The great thing about cask strength whisky is that it gives you plenty of room for manoeuvre, especially if you’re prepared to take your time over a dram. The second of the Jura Boutique Barrel’s I tried was the Bourbon JO 1995. Bottled at 56.5% it has so much leaping out of the orangey gold liquid nestled at the bottom of the glass.
The nose has the fresh sharpness of orange peel which settled nicely with hints of polished ancient mahogany where you could almost taste the generations of finger prints. Creamy white chocolate and vanilla like a cabinet maker’s workshop, and a childhood memory of pungent Brasso sitting comfortably in the middle. After a short time these flavours subsided a little, giving way to toffee, stewed apples and cinnamon, orange blossom, tangy sweetness of lemon sherbet, all followed up by beach pebbles baking in the sun.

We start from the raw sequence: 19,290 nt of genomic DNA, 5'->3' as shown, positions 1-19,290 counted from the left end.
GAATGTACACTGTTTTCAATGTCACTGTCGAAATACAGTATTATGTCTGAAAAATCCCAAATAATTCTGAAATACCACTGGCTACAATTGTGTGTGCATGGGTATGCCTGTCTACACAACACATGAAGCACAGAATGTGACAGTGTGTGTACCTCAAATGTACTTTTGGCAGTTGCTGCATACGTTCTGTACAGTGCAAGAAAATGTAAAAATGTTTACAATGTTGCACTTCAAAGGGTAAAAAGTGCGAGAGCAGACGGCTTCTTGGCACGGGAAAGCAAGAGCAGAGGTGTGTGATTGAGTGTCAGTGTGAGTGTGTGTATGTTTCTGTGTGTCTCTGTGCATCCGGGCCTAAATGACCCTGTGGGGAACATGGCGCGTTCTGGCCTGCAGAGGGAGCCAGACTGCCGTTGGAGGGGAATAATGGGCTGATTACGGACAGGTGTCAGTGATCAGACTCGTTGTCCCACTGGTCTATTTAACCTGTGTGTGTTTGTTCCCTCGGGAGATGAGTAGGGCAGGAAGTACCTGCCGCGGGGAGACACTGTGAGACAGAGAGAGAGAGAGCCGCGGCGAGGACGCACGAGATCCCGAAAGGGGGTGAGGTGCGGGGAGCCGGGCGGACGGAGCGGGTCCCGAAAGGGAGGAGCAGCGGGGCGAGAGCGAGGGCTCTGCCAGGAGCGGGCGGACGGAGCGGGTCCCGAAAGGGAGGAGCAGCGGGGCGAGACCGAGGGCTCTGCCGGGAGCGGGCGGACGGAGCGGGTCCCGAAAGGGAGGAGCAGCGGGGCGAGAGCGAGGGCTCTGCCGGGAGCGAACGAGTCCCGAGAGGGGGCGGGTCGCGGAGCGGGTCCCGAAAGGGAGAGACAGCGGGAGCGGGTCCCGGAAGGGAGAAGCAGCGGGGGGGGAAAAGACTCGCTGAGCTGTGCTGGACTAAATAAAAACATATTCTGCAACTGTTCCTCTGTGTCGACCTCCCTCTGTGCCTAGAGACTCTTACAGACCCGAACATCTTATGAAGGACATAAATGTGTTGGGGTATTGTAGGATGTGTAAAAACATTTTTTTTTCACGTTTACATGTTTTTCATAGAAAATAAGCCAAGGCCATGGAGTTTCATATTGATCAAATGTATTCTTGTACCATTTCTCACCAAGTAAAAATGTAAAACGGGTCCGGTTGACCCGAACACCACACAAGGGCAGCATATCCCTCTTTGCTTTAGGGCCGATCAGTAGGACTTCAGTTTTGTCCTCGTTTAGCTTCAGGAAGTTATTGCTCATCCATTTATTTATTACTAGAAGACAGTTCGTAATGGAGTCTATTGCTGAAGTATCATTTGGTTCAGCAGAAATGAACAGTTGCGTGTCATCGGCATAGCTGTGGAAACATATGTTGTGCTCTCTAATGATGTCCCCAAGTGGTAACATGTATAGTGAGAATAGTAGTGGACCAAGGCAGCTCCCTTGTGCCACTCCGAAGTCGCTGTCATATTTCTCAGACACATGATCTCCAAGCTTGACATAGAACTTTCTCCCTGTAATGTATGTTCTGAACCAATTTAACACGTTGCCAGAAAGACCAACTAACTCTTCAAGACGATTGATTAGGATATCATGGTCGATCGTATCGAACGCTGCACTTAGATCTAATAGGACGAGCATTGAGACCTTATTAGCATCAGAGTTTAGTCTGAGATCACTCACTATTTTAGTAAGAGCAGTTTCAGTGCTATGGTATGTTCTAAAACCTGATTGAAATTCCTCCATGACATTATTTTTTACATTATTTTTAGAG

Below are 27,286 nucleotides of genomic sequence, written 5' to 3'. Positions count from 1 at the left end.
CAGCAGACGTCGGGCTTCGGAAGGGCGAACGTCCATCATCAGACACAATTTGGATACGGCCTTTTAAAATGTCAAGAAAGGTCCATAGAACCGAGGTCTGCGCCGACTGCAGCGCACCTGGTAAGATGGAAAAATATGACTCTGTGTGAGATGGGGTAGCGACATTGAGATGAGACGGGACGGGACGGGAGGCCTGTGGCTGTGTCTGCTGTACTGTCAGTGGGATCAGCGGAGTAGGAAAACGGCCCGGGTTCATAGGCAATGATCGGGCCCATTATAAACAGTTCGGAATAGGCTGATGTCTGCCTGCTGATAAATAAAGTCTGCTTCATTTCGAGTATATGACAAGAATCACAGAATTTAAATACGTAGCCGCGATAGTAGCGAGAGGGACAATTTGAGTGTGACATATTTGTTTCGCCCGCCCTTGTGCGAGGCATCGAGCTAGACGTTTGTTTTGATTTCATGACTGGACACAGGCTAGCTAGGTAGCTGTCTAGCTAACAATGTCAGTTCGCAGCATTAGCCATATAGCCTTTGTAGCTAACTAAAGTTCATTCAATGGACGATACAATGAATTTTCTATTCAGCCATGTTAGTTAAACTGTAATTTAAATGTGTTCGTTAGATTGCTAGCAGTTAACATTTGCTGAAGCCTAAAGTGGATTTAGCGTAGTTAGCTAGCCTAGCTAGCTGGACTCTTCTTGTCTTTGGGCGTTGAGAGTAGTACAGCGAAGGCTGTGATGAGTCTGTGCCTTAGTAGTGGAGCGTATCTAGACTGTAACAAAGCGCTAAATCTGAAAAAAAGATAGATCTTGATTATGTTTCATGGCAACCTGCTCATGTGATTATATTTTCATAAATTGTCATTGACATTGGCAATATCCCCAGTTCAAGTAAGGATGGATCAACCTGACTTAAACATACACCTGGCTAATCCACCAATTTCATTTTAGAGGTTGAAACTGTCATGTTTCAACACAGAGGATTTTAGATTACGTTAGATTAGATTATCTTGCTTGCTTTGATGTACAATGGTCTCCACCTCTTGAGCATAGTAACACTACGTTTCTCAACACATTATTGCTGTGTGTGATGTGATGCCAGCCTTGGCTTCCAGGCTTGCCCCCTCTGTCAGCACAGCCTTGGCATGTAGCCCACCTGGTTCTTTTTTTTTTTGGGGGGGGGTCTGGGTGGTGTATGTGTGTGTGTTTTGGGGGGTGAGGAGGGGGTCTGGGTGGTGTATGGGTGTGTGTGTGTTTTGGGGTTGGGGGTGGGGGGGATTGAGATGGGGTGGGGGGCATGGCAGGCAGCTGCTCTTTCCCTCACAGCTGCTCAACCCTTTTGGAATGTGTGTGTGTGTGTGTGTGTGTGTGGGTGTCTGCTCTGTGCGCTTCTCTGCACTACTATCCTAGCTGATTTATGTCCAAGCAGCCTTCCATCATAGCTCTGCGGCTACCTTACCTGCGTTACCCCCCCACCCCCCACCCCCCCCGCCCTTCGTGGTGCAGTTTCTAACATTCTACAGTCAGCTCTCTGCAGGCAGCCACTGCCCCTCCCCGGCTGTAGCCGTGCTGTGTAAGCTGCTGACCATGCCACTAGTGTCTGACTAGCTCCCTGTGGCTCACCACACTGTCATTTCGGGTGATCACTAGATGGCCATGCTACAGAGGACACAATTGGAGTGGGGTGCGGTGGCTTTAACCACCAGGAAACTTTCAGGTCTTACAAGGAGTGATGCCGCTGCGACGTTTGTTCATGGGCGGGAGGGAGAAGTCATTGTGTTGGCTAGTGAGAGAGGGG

At first the palate didn’t impress me. The initial toasted almonds can be quite pleasant, but here it was slightly overpowering and was a bit rough on the mouth feel, but it quickly loosened up and turned to sweet marzipan and vanilla custard. The taste of summer came through with fresh cut grass and a dry earthy rockery on the aftertaste. Just when when I thought it had peaked, red apples and cinnamon crept in, finishing with freshly picked rhubarb.
This one impressed me. It had a lot going on and it carries it off well, showing great balance as it developed in the glass, but only for a shot while. A slight flabby dryness began to creep in and eventually became the dominating texture. It didn’t feel too rushed, but the overall pleasure of it would have been greatly enhanced if I could have spent a bit more time on it. It stands out strongly as a Jura, but even for those who are not fans of this distillery should get plenty of enjoyment out of it.